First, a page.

MicroNutrient & Adrenal Fatigue

Are you ready to achieve optimal health and reduce your risk of chronic diseases?


The foundation of all our wellness programs at Houston Medical Wellness Clinic is discovering what each individual patient needs to enhance their quality of health. Advanced diagnostic testing is the critical tool that allows our medical team to customize a program for your success. Below is an explanation of the tests we commonly do and why they are so important in evaluating your health. Proper testing allows for correct treatment which appropriately aids in patients reaching their maximum health.

Micronutrient Testing

Micronutrients are very important to live and grow, however we are unable to produce them in our body naturally. The human body needs very small quantities of them to survive but if the body does not get the amounts needed, serious health problems can result. Therefore, we must get them from the outside world. Micronutrients are commonly referred to as “vitamins and minerals”. They are necessary for maintaining good health including bone growth to brain function, repairing muscle tissue post-workout and the delay in muscle fatigue during workouts.

Micronutrient testing is a blood evaluation that detects low levels of specific micronutrients at the cellular level. Spectra Cell’s micronutrient testing measures 33 vitamins and minerals in your body. This testing also measures functional, long-term levels within the cell, which means it evaluates how well your body actually utilizes each nutrient. New research shows a link between certain vitamin deficiencies and the development of various serious health issues.
We recommend this diagnostic tool to all patients who want to reverse the effects of a poor diet and sedentary lifestyle. It is also an important element in enhancing athletic performance, decreasing injury, minimizing risk factors for illness and managing chronic disease. Even with a flawless diet, deficiencies often exist. For example, higher levels of folate and vitamin B12 are needed to repair damaged cells as well as to synthesize new ones, especially red blood cells. Mineral depletion is common after strenuous activity. The amino acid glutamine is created in skeletal muscles. Evidence suggests that while moderate exercise is associated with improved glutamine function, extensive training programs induce glutamine deficiency, resulting in decreased immunity. Other factors that impact your nutritional status can include prescription medications, smoking, heavy consumption of alcohol, extreme exercise, pregnancy and nursing.
Nutrients affect hormone levels as well. Studies show that during intensive weight training, supplements that contained a form of the amino acid serine (phosphatidylserine) decreased post-exercise cortisol levels, reduced muscle soreness, and minimized psychological depression that often accompanies over training.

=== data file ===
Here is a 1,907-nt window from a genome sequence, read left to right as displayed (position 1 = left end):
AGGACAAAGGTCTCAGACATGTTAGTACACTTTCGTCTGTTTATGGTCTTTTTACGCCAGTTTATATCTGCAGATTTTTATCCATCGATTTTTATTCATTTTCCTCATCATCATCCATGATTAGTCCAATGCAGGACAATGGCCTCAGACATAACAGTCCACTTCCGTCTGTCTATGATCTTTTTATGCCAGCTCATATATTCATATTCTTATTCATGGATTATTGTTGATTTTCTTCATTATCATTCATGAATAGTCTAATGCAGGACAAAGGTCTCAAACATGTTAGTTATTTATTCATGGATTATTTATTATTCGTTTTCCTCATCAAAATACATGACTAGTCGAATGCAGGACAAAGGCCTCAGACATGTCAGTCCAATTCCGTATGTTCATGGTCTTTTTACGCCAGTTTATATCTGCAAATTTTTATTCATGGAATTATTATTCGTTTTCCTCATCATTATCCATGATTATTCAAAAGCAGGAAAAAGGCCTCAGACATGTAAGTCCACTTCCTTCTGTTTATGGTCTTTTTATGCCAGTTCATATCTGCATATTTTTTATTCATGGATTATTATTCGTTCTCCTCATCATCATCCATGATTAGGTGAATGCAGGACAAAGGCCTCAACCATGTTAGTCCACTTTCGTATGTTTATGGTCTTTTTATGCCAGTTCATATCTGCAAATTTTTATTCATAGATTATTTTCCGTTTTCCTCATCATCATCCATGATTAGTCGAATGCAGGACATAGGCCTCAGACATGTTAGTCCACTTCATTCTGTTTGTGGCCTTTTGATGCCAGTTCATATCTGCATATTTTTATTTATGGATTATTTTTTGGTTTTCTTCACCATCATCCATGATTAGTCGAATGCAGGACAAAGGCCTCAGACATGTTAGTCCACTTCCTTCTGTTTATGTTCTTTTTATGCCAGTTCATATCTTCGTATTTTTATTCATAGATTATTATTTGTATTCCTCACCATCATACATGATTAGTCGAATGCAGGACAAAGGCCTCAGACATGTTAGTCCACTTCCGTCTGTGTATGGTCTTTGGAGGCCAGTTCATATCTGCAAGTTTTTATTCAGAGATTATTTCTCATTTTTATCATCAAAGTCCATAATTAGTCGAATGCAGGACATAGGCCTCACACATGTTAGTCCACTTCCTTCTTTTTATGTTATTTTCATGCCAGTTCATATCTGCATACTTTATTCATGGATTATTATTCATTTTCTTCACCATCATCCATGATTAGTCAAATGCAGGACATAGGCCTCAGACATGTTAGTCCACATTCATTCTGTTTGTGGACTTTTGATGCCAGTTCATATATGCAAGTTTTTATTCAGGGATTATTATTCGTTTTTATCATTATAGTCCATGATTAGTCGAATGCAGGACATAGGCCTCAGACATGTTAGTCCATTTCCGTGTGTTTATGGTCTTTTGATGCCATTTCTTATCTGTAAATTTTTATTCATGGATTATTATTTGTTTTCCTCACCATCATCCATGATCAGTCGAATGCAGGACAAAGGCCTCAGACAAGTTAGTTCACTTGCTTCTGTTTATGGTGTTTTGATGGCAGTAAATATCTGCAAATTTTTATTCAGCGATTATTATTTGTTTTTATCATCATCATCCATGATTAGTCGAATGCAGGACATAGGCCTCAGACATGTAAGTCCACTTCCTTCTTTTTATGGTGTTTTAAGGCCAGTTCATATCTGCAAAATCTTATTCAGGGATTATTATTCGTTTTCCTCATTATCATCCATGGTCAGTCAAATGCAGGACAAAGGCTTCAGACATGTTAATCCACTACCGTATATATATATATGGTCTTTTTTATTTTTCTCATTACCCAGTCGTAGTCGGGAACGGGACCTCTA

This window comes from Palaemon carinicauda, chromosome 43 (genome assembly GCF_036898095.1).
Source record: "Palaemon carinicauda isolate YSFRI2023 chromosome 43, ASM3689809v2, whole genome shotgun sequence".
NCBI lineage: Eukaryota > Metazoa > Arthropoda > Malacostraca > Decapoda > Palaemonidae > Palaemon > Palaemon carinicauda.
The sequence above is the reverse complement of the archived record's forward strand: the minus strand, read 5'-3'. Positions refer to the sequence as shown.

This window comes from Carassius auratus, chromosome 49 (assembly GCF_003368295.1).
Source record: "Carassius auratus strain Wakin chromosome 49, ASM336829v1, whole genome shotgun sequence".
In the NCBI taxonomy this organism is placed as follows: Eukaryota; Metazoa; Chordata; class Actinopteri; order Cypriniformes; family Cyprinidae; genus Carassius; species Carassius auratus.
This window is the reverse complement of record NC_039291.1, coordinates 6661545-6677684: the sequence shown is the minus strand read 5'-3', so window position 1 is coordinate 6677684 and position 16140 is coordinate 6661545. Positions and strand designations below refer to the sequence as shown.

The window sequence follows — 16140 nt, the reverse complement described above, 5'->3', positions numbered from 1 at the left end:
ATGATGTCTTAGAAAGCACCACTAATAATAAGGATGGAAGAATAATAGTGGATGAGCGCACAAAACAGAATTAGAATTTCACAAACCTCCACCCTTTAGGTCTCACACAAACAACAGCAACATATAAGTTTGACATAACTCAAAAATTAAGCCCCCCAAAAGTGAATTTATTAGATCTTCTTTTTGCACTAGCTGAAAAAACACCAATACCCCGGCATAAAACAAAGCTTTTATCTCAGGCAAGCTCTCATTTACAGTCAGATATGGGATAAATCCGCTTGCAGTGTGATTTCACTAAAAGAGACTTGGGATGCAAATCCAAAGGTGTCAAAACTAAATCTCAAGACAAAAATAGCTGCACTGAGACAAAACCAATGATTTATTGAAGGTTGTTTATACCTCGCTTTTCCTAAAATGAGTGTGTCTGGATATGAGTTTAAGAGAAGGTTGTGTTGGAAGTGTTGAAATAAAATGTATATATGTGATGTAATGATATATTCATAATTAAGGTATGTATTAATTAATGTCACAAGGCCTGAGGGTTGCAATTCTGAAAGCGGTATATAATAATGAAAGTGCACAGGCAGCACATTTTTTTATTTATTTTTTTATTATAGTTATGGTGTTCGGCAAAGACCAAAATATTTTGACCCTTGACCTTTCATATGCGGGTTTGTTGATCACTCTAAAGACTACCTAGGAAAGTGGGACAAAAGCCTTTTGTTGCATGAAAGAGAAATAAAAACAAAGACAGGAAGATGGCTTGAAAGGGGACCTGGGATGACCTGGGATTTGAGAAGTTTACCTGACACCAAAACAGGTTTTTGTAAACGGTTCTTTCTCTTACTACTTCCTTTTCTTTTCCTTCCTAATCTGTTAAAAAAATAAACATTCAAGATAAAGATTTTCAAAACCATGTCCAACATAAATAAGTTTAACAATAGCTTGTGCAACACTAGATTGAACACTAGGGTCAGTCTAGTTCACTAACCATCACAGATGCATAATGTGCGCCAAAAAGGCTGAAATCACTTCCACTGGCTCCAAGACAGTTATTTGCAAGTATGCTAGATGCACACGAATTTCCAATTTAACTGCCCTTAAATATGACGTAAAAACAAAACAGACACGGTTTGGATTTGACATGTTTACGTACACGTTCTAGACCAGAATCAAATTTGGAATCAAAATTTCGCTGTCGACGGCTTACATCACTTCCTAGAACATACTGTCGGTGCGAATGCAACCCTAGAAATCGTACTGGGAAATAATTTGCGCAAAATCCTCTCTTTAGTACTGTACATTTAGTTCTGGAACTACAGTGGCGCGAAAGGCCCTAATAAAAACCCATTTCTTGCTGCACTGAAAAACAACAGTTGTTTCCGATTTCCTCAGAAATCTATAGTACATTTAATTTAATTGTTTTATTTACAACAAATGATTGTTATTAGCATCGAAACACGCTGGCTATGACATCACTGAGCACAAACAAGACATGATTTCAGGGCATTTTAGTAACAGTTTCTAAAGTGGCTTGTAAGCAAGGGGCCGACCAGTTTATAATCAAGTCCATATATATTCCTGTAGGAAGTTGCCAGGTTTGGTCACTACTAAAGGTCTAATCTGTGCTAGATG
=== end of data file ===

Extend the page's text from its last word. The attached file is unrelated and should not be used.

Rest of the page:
Getting enough micronutrients in your diet is not hard. Eating a balanced diet that includes plenty of nuts, whole grains and green leafy vegetables is very important. The more colorful the diet the better, such like red cherries, purple grapes, yellow bananas and orange carrots.
The latest science indicates that micronutrient deficiencies can play a significant role in the following conditions:

• Metabolic Syndrome
• Diabetic Health
• Neurology
• Obesity and Bariatric Surgery
• ADHD and Autism
• Celiac Disease
• Heart Disease
• Women’s Health
• Infertility
• Fetal Development

Lipoprotein Particle Profile™ or LPP™

The Lipoprotein Particle Profile test looks at traditional cholesterol numbers as well as all the factors listed below and is a more precise indicator of heart attack risk than HDL/LDL ratios. This life-saving test can determine if you are one of the 50% of people at significant risk for heart attack despite normal cholesterol and a healthy lifestyle.
This advanced cholesterol testing measures both the density and number of lipoprotein particles as well as inflammatory markers. So, how is this different than traditional cholesterol testing and what is the correlation with heart disease?
• Inflammation: this is the body’s response to harmful substances. In the case of heart disease, inflammatory reactions within atherosclerotic plaques can induce clot formation. When the lining of the artery is damaged, white blood cells flock to the site, resulting in inflammation. Inflammation not only further damages the artery walls, leaving them stiffer and more prone to plaque buildup, but it also makes any plaque that’s already there more fragile and more likely to burst.
• Small, Dense LDL particles: LDL is known as the bad cholesterol because it transports cholesterol particles to the site of inflammation. This is not a problem unless the LDL particles are small and dense because these particles are likely to get oxidized (damaged) and penetrate the arterial lining.
• Low level of HDL particles: HDL is known as the good cholesterol because it transports cholesterol to the liver for dumping. Low levels show that excess cholesterol is not being cleared out well by the liver. A measurement of something called HDL2b is important because it shows how well the excess is actually being cleared from the body.
• Lp(a): These are small, dense LDL particles that are easily oxidized. Lp(a) can increase the risk of blood clots.
The LPP test looks at traditional cholesterol numbers as well as all the factors listed above and is a more precise indicator of heart attack risk than HDL/LDL ratios. This life-saving test can determine if you are one of the 50% of people at significant risk for heart attack despite normal cholesterol and a healthy lifestyle.